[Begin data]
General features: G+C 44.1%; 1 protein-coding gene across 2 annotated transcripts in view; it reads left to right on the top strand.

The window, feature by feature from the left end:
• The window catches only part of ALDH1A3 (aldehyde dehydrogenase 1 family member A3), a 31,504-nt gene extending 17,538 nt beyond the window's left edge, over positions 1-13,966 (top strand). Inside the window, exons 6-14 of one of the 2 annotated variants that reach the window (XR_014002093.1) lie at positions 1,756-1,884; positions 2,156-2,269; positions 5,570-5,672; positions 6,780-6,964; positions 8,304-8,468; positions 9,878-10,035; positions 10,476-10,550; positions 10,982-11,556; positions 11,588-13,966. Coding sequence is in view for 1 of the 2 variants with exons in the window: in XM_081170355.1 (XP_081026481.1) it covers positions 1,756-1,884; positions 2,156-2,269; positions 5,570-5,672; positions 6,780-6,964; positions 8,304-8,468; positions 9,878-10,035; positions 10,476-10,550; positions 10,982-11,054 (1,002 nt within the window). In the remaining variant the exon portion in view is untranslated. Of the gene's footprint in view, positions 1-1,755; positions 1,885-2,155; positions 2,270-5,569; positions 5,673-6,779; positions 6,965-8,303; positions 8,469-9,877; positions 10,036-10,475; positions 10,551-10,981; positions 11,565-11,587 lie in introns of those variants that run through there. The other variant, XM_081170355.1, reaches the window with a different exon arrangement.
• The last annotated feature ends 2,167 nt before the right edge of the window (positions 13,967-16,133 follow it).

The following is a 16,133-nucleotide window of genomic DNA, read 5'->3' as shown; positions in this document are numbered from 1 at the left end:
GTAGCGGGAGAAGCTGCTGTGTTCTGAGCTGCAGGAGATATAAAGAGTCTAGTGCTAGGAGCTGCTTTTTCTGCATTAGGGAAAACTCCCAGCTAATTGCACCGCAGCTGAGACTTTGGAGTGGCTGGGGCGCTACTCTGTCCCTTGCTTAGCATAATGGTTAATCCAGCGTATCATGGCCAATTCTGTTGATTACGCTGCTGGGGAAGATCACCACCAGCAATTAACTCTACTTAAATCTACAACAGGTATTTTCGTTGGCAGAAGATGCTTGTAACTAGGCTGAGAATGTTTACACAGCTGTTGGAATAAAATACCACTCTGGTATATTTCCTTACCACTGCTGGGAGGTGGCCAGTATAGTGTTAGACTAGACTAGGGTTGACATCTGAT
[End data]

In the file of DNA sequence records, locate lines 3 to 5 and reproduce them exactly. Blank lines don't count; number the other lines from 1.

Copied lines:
• The window catches only part of ALDH1A3 (aldehyde dehydrogenase 1 family member A3), a 31,504-nt gene extending 17,538 nt beyond the window's left edge, over positions 1-13,966 (top strand). Inside the window, exons 6-14 of one of the 2 annotated variants that reach the window (XR_014002093.1) lie at positions 1,756-1,884; positions 2,156-2,269; positions 5,570-5,672; positions 6,780-6,964; positions 8,304-8,468; positions 9,878-10,035; positions 10,476-10,550; positions 10,982-11,556; positions 11,588-13,966. Coding sequence is in view for 1 of the 2 variants with exons in the window: in XM_081170355.1 (XP_081026481.1) it covers positions 1,756-1,884; positions 2,156-2,269; positions 5,570-5,672; positions 6,780-6,964; positions 8,304-8,468; positions 9,878-10,035; positions 10,476-10,550; positions 10,982-11,054 (1,002 nt within the window). In the remaining variant the exon portion in view is untranslated. Of the gene's footprint in view, positions 1-1,755; positions 1,885-2,155; positions 2,270-5,569; positions 5,673-6,779; positions 6,965-8,303; positions 8,469-9,877; positions 10,036-10,475; positions 10,551-10,981; positions 11,565-11,587 lie in introns of those variants that run through there. The other variant, XM_081170355.1, reaches the window with a different exon arrangement.
• The last annotated feature ends 2,167 nt before the right edge of the window (positions 13,967-16,133 follow it).

The following is a 16,133-nucleotide window of genomic DNA, read 5'->3' as shown; positions in this document are numbered from 1 at the left end: